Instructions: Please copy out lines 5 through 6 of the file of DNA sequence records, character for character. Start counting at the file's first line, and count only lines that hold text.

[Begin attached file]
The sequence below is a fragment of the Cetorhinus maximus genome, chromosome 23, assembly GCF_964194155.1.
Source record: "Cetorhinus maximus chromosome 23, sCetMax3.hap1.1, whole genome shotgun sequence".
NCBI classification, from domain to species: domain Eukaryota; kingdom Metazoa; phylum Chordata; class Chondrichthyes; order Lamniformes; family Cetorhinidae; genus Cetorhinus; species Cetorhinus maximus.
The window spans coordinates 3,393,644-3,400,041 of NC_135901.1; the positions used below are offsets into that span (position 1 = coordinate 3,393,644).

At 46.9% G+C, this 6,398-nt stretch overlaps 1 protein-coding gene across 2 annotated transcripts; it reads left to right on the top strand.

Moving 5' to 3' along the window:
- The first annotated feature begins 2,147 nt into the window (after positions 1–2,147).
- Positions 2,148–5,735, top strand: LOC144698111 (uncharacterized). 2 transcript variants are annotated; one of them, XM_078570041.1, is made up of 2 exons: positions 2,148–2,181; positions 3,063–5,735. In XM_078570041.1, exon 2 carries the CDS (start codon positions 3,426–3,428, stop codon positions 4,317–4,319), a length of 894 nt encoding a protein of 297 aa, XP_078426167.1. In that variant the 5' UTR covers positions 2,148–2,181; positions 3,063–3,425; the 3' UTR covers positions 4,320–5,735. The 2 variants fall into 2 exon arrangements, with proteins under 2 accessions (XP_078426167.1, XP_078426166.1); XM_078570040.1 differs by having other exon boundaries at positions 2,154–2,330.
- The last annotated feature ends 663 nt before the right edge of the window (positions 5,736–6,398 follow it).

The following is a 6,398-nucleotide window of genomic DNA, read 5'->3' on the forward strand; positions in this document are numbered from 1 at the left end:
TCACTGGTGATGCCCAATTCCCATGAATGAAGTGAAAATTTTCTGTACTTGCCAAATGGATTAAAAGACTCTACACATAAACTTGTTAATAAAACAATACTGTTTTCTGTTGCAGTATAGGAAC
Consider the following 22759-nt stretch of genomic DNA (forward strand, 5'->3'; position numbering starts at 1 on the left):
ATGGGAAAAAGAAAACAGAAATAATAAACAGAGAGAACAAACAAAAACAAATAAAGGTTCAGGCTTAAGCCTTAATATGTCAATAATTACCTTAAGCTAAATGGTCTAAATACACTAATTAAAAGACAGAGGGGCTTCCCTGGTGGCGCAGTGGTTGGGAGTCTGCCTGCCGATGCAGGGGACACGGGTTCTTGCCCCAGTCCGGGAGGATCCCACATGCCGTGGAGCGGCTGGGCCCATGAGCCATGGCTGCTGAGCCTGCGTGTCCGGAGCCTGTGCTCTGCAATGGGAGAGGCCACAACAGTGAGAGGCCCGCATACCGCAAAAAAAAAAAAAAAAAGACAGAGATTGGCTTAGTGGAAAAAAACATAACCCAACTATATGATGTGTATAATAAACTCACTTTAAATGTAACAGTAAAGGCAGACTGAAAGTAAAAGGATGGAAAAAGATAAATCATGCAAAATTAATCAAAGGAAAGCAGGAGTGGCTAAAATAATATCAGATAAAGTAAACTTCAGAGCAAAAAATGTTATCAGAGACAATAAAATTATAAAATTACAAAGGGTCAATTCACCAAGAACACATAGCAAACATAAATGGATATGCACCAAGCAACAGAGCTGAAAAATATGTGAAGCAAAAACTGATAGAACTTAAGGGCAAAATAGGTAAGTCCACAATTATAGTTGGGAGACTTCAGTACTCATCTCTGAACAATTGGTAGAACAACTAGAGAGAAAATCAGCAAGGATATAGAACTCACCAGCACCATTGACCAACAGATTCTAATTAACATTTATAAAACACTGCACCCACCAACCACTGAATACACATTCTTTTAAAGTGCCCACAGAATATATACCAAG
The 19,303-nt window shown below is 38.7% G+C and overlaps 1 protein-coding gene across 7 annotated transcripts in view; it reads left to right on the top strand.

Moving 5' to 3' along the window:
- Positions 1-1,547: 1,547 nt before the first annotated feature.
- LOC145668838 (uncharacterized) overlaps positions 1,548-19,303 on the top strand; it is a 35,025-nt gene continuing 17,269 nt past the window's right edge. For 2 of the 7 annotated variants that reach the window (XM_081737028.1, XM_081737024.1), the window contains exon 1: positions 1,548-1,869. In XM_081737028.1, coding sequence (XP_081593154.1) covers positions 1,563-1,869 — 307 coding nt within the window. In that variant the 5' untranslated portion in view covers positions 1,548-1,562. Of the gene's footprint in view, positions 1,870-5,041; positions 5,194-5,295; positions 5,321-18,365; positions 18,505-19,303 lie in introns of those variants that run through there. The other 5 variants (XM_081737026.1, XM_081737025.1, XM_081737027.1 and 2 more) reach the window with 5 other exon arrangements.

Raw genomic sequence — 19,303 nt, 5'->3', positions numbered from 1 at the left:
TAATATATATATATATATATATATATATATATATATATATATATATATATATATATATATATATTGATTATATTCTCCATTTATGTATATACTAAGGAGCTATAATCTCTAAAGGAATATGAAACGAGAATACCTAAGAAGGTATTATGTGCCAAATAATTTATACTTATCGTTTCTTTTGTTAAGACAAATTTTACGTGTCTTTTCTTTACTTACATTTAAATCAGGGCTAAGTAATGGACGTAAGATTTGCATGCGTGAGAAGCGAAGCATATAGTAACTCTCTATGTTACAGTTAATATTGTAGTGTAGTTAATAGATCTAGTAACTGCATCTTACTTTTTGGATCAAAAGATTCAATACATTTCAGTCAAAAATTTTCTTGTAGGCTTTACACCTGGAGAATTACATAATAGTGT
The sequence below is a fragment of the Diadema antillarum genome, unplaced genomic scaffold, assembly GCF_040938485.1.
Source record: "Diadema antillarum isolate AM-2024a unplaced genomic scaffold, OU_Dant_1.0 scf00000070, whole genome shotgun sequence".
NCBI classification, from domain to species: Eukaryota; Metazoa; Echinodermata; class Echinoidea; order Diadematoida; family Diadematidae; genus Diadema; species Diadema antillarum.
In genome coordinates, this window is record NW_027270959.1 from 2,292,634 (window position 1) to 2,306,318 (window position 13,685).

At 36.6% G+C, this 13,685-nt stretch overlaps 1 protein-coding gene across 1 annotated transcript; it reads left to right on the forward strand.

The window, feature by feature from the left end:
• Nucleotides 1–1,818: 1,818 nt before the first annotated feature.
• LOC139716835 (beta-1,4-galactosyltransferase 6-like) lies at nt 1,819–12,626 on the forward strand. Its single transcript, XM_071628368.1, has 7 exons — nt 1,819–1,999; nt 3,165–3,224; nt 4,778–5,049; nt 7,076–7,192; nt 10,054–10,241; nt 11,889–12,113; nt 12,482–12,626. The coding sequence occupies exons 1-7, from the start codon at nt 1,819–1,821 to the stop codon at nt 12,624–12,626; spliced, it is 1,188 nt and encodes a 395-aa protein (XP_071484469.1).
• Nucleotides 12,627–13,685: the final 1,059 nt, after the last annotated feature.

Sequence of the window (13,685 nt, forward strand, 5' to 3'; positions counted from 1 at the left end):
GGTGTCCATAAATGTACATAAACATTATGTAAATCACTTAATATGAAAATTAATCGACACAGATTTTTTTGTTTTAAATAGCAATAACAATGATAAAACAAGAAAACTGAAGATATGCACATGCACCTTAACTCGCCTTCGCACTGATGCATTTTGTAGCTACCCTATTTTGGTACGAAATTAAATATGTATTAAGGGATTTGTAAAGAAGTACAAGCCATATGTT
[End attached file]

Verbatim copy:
At 46.9% G+C, this 6,398-nt stretch overlaps 1 protein-coding gene across 2 annotated transcripts; it reads left to right on the top strand.

Moving 5' to 3' along the window: